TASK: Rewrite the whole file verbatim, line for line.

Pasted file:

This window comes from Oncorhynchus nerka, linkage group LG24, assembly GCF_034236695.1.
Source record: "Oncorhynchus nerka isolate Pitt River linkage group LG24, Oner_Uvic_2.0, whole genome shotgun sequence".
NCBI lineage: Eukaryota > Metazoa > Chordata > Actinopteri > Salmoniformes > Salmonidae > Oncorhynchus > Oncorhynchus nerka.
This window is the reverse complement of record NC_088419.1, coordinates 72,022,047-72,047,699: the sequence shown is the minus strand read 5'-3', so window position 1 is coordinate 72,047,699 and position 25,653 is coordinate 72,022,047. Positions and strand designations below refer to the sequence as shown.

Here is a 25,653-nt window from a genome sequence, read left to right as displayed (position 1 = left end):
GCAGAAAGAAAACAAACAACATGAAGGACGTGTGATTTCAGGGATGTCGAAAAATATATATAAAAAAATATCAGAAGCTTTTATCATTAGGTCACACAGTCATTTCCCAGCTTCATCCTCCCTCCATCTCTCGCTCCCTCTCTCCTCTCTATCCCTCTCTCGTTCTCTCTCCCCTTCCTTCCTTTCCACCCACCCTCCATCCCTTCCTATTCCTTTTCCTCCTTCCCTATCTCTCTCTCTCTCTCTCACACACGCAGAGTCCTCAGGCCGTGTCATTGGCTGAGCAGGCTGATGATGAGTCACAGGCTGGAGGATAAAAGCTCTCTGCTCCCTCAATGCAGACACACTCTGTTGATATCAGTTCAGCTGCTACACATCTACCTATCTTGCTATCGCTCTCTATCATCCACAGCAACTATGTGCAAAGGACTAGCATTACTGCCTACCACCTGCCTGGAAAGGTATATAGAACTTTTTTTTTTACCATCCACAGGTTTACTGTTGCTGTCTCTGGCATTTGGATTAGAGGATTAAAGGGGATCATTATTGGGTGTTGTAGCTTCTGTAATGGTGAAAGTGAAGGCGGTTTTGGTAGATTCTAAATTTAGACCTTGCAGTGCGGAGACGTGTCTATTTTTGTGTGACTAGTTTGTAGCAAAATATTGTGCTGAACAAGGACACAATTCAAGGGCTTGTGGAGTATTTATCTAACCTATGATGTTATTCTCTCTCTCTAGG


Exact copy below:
This window comes from Oncorhynchus nerka, linkage group LG24, assembly GCF_034236695.1.
Source record: "Oncorhynchus nerka isolate Pitt River linkage group LG24, Oner_Uvic_2.0, whole genome shotgun sequence".
NCBI lineage: Eukaryota > Metazoa > Chordata > Actinopteri > Salmoniformes > Salmonidae > Oncorhynchus > Oncorhynchus nerka.
This window is the reverse complement of record NC_088419.1, coordinates 72,022,047-72,047,699: the sequence shown is the minus strand read 5'-3', so window position 1 is coordinate 72,047,699 and position 25,653 is coordinate 72,022,047. Positions and strand designations below refer to the sequence as shown.

Here is a 25,653-nt window from a genome sequence, read left to right as displayed (position 1 = left end):
GCAGAAAGAAAACAAACAACATGAAGGACGTGTGATTTCAGGGATGTCGAAAAATATATATAAAAAAATATCAGAAGCTTTTATCATTAGGTCACACAGTCATTTCCCAGCTTCATCCTCCCTCCATCTCTCGCTCCCTCTCTCCTCTCTATCCCTCTCTCGTTCTCTCTCCCCTTCCTTCCTTTCCACCCACCCTCCATCCCTTCCTATTCCTTTTCCTCCTTCCCTATCTCTCTCTCTCTCTCTCACACACGCAGAGTCCTCAGGCCGTGTCATTGGCTGAGCAGGCTGATGATGAGTCACAGGCTGGAGGATAAAAGCTCTCTGCTCCCTCAATGCAGACACACTCTGTTGATATCAGTTCAGCTGCTACACATCTACCTATCTTGCTATCGCTCTCTATCATCCACAGCAACTATGTGCAAAGGACTAGCATTACTGCCTACCACCTGCCTGGAAAGGTATATAGAACTTTTTTTTTTACCATCCACAGGTTTACTGTTGCTGTCTCTGGCATTTGGATTAGAGGATTAAAGGGGATCATTATTGGGTGTTGTAGCTTCTGTAATGGTGAAAGTGAAGGCGGTTTTGGTAGATTCTAAATTTAGACCTTGCAGTGCGGAGACGTGTCTATTTTTGTGTGACTAGTTTGTAGCAAAATATTGTGCTGAACAAGGACACAATTCAAGGGCTTGTGGAGTATTTATCTAACCTATGATGTTATTCTCTCTCTCTAGG